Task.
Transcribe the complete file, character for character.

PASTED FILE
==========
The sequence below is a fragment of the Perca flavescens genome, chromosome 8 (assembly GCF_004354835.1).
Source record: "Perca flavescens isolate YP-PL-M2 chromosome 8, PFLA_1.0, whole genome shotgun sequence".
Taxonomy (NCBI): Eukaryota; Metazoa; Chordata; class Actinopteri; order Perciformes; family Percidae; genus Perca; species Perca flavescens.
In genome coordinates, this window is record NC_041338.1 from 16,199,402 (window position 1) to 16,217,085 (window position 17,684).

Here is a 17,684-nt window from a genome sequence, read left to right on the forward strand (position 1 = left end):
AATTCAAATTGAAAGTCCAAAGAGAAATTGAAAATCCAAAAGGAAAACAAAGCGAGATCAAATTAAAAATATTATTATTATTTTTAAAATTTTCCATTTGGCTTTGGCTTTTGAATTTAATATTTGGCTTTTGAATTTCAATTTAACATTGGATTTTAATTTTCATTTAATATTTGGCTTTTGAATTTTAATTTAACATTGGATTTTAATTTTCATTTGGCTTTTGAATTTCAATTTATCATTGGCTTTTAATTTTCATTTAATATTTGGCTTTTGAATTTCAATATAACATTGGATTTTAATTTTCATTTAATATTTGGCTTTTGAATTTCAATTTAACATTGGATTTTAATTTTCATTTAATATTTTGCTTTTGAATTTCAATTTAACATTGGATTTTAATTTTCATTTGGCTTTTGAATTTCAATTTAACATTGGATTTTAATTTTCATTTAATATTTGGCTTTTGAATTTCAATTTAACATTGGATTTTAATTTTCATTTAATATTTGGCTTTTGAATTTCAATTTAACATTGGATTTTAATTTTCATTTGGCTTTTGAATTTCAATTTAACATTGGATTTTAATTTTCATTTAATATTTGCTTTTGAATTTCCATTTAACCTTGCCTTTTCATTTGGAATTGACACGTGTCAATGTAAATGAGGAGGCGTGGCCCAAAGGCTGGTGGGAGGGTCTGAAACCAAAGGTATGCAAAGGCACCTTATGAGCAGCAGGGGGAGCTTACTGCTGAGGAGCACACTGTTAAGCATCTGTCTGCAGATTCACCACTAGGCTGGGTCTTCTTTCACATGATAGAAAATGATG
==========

The sequence below is a fragment of the Perca flavescens genome, chromosome 8 (assembly GCF_004354835.1).
Source record: "Perca flavescens isolate YP-PL-M2 chromosome 8, PFLA_1.0, whole genome shotgun sequence".
Taxonomy (NCBI): Eukaryota; Metazoa; Chordata; class Actinopteri; order Perciformes; family Percidae; genus Perca; species Perca flavescens.
In genome coordinates, this window is record NC_041338.1 from 16,199,402 (window position 1) to 16,217,085 (window position 17,684).

Here is a 17,684-nt window from a genome sequence, read left to right on the forward strand (position 1 = left end):
AATTCAAATTGAAAGTCCAAAGAGAAATTGAAAATCCAAAAGGAAAACAAAGCGAGATCAAATTAAAAATATTATTATTATTTTTAAAATTTTCCATTTGGCTTTGGCTTTTGAATTTAATATTTGGCTTTTGAATTTCAATTTAACATTGGATTTTAATTTTCATTTAATATTTGGCTTTTGAATTTTAATTTAACATTGGATTTTAATTTTCATTTGGCTTTTGAATTTCAATTTATCATTGGCTTTTAATTTTCATTTAATATTTGGCTTTTGAATTTCAATATAACATTGGATTTTAATTTTCATTTAATATTTGGCTTTTGAATTTCAATTTAACATTGGATTTTAATTTTCATTTAATATTTTGCTTTTGAATTTCAATTTAACATTGGATTTTAATTTTCATTTGGCTTTTGAATTTCAATTTAACATTGGATTTTAATTTTCATTTAATATTTGGCTTTTGAATTTCAATTTAACATTGGATTTTAATTTTCATTTAATATTTGGCTTTTGAATTTCAATTTAACATTGGATTTTAATTTTCATTTGGCTTTTGAATTTCAATTTAACATTGGATTTTAATTTTCATTTAATATTTGCTTTTGAATTTCCATTTAACCTTGCCTTTTCATTTGGAATTGACACGTGTCAATGTAAATGAGGAGGCGTGGCCCAAAGGCTGGTGGGAGGGTCTGAAACCAAAGGTATGCAAAGGCACCTTATGAGCAGCAGGGGGAGCTTACTGCTGAGGAGCACACTGTTAAGCATCTGTCTGCAGATTCACCACTAGGCTGGGTCTTCTTTCACATGATAGAAAATGATG